Savannah State University, a Historically Black College/University located minutes away from the city’s renowned historic district and Tybee Island Beach, is doing everything it can to make college more affordable for its students.
Founded in 1890, the university’s locale and its academic programs attract students from various demographic backgrounds. Almost 60 percent of our students are first-generation college students, and approximately 90 percent receive some form of financial aid.
While one of our goals is to provide programs that will be helpful in reducing student expenses (such as price matching in the bookstore, or efficiencies in dining services), we also want to help students understand their role in keeping down their college costs.
For the 10 years I have worked at Savannah State, my office has been located in the same hallway as most of our major services. I like this location, because I can tell the level of service that is being offered by the tone of the conversations in the hallway. One day about four years ago, I heard for the umpteenth time one of our students say: “Why does Savannah State always want to take my money? This isn’t fair!”
I could tell from the direction of the voice that the student was complaining about having to pay to have an ID card replaced. If the voice was in the other direction, it would have been a complaint about the cost of a parking citation or a boot on their car. It occurred to me that maybe we weren’t communicating adequately with our students about how their behavior impacted the cost of their college education.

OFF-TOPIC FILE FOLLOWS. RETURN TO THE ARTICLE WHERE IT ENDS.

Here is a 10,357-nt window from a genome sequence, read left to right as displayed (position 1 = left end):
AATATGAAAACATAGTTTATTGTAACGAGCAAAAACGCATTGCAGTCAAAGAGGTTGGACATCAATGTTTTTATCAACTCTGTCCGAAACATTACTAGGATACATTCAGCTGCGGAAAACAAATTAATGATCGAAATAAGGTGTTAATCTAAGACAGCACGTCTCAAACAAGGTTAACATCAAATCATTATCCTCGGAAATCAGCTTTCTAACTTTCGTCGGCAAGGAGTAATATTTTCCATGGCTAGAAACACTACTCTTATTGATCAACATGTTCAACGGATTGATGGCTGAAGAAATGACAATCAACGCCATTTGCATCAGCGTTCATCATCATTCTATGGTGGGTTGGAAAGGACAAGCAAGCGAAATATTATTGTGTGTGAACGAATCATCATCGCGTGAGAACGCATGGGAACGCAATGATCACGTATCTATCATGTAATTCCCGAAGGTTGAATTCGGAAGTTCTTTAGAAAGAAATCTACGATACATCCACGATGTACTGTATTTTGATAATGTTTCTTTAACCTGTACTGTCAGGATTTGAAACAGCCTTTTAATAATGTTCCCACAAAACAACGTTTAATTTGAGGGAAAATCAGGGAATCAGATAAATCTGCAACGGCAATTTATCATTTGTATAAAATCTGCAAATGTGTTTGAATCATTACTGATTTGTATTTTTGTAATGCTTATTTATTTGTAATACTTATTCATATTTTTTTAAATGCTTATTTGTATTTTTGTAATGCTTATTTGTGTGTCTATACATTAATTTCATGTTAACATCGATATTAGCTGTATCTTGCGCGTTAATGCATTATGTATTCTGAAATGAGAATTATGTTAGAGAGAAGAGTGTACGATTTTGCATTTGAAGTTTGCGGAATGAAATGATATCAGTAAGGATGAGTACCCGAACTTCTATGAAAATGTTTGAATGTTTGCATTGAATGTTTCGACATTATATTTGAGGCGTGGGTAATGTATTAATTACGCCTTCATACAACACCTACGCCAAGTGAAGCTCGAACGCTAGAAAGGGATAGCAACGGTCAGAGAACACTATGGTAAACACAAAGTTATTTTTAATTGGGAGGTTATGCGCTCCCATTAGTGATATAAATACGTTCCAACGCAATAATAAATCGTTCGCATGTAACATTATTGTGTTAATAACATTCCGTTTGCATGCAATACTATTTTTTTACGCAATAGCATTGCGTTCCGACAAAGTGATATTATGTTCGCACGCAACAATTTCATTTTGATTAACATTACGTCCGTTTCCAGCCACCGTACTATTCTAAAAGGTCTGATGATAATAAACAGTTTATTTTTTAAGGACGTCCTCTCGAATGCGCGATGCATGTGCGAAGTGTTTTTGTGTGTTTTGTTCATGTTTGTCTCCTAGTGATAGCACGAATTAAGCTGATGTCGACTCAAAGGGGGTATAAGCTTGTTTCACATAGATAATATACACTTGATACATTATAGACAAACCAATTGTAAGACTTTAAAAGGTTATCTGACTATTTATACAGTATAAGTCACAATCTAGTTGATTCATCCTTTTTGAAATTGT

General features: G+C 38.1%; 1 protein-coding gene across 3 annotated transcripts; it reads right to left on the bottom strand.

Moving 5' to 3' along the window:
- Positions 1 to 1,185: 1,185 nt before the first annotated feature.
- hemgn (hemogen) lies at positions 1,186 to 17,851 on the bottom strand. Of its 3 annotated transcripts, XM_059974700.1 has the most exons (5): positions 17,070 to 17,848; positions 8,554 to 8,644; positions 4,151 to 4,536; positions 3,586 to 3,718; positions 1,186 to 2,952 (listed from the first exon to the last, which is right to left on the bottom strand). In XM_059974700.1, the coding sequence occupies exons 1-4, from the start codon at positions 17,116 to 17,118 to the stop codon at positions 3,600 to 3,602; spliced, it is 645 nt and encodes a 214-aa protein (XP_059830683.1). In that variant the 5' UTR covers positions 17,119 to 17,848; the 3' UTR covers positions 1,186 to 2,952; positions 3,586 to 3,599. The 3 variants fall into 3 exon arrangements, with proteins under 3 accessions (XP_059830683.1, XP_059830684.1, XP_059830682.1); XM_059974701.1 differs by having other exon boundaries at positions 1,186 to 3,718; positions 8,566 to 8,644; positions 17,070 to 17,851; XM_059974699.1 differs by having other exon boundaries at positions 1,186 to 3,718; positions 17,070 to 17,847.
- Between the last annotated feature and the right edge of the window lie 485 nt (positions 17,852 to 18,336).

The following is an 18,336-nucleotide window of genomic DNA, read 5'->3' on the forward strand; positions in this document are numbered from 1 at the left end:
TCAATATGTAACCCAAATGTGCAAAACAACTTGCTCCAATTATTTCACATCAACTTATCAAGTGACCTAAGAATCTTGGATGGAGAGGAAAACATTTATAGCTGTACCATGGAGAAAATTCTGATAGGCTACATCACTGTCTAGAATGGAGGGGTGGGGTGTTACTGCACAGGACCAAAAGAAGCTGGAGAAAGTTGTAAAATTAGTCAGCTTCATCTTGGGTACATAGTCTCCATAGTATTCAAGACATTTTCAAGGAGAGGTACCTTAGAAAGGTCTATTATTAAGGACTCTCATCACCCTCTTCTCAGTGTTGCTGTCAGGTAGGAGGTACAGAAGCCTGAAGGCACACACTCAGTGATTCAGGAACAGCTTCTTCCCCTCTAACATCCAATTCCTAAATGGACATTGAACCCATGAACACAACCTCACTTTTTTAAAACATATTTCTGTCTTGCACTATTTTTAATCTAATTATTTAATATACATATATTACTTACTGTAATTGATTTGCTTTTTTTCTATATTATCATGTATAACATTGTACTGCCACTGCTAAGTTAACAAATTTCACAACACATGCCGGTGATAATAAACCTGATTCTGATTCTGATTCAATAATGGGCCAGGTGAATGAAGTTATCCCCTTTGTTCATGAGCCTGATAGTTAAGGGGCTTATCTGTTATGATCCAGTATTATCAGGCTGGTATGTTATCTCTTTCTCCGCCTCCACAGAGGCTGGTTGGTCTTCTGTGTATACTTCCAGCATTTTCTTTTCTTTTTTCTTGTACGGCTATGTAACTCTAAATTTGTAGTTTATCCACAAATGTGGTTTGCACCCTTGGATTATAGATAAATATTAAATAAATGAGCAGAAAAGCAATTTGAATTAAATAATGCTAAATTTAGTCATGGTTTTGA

Before long, I had created the flyer “How to Save Money at SSU!”, specifically to help those students and parents who need this additional guidance. In addition to the areas in Auxiliary Services where I had heard the most complaints (parking, ID Card, and dining), I also included information on registration and the student handbook, which covers residential fines (Housing at Savannah State reports to a different division but we work closely together).
The flyer is handed out at New Student Orientation and I refer to it when I give my presentation to the students and parents. It has also been used as a basis for discussion in some Freshman Year Experience classes. Although we have had mixed results in each of our areas, I have not heard as many loud voices in the hallway. In addition, we have a sense of satisfaction that we have done our due diligence by helping students understand their responsibilities before they even attend their first class.
Here is a history of the Auxiliary Services items included in our educational campaign.
Avoid Parking Fines. Parking Enforcement moved from Public Safety to Auxiliary Services in 2008. Prior to that time, all students and employees paid $10 for parking permits and not much more for parking fines. When parking moved to Auxiliary Services, it had to be self-supporting, according to the University System of Georgia regulations. There also were no parking restrictions in place – everyone parked where they wanted and students drove around campus all day to go to their classes, meals, and activities.